I also submit that it is more appropriately stated that the XL2 produces a superior "native 16/9" picture than the DVX's electronic anamorphic or anamoprhic lens configuration. Because when comparing the DVX's native 4/3 and letterboxed 16/9 to the both the XL2's native 16/9 and scanned 4/3, the DVX's image does produce a sharper picture. Of course, both cameras’ DETAIL settings can be manipulated to achieve the operators desired sharpness. However, the Leica lens undoubtedly resolves sharper than the Canon stock 20X lens.
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Old August 28th, 2005, 05:53 AM   #12
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From the films, comparisons I saw between the DVX100 and the XL2, I thought actually the picture of the Canon was more sharp...
But I haven't got any of the two, just based on some comparison movies I saw.
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Old August 28th, 2005, 07:59 PM   #13
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I have never had a production shut down to let the CCDs cool. The 2/3" CCD cams have black balance because it can indeed be a problem but I have yet to have a 1/3" CCD cam ever need a BB.

The vibrant colors (particularly red) of the DVX are not broadcast legal in most cases. This was also an issue with the XL1s. This is not really a problem for most people, it become more noticeable if you deliver a project that gets dumped to 3/4" repeatedly, like a local commercial.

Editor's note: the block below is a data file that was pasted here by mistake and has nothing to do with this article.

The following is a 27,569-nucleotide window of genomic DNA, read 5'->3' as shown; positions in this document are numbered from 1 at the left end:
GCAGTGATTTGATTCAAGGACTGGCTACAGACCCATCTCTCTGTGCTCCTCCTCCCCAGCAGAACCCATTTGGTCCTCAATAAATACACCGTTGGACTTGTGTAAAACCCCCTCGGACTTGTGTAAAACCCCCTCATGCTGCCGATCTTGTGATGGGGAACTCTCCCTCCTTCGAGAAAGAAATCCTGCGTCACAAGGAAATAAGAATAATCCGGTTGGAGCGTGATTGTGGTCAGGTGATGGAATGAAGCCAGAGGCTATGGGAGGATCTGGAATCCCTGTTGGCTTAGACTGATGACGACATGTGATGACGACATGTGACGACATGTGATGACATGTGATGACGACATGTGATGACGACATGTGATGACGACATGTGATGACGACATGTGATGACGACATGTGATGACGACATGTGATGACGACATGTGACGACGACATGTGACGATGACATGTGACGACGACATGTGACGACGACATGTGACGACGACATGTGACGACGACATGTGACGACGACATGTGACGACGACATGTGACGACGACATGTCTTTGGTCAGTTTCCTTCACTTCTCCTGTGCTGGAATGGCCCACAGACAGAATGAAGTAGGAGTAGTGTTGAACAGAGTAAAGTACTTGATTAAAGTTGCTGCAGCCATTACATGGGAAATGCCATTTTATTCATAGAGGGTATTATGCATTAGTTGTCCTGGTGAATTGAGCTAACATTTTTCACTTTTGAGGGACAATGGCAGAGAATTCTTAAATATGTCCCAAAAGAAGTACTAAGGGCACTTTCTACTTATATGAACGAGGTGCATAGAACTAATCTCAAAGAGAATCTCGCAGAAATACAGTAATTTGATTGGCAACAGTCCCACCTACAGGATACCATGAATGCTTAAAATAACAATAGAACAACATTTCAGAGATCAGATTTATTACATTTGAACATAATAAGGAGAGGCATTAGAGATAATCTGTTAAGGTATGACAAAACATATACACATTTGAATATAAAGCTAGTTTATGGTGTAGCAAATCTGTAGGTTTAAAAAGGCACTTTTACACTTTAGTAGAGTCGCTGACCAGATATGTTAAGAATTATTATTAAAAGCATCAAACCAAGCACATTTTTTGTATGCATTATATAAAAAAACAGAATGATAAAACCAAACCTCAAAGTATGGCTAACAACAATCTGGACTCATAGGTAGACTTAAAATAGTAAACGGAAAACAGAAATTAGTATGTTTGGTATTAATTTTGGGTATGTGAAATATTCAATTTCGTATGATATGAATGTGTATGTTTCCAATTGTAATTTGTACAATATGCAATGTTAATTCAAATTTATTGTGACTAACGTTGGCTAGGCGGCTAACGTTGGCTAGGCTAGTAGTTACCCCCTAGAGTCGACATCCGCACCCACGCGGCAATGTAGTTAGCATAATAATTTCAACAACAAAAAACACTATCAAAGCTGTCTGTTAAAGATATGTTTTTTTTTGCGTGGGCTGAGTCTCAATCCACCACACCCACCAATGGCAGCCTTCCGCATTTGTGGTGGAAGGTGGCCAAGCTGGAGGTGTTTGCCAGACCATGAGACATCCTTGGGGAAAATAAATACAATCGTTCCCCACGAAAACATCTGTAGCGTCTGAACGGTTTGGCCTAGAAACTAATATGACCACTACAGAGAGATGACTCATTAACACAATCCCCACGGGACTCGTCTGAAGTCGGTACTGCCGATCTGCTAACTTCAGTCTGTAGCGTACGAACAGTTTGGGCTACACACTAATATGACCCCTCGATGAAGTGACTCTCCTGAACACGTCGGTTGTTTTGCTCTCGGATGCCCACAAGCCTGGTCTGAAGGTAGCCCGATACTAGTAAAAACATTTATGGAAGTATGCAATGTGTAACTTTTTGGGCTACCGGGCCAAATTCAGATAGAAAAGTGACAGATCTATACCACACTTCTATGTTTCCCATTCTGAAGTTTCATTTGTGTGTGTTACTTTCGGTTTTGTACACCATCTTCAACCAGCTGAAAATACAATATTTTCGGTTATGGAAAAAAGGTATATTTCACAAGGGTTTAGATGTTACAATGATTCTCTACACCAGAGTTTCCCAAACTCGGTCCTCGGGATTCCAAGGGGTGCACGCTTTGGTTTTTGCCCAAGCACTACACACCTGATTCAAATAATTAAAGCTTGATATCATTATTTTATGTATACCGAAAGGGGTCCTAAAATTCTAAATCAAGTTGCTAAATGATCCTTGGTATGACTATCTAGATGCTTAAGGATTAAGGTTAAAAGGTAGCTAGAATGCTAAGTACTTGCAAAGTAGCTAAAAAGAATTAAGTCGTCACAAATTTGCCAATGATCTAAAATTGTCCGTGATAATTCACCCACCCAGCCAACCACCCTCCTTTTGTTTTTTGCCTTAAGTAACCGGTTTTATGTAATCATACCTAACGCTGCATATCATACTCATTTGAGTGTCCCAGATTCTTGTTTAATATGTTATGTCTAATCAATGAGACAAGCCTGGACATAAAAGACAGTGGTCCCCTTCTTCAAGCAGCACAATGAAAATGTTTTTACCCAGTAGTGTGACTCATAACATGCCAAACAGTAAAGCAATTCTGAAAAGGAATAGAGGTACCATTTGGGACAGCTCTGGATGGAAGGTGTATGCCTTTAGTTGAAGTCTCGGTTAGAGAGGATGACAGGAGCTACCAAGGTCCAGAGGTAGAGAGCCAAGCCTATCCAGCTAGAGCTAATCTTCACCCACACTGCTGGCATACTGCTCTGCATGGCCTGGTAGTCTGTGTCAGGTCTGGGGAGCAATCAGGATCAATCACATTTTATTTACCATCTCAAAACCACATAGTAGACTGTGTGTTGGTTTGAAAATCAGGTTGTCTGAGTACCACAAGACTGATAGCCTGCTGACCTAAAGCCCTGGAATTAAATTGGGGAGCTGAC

You can go around all day, it is a matter of preference but most people judge the XL2 based on sub-par operation.

ash =o)
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Old September 4th, 2005, 10:29 PM   #14
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I have to chime in and say I haven't had a problem with the blacks being off in my footage and I've used my XL2 for up to 9 hours straight (using my CH-910 W/dual BP-945's of course) with no "cool off" period as you speak of.
Maybe this is a problem with other camcorders? If it is a problem with the XL2 I haven't heard anything about it in any of the threads here or anywhere else so maybe that's a good thing.
It doesn't sound like a particularly fun thing to deal with.
I have to say, however, this sounds like a great function to Panasonic's credit. But then we're talking about the people who bought us the Varicam.
Some of that tech trickles down to its lesser siblings it appears.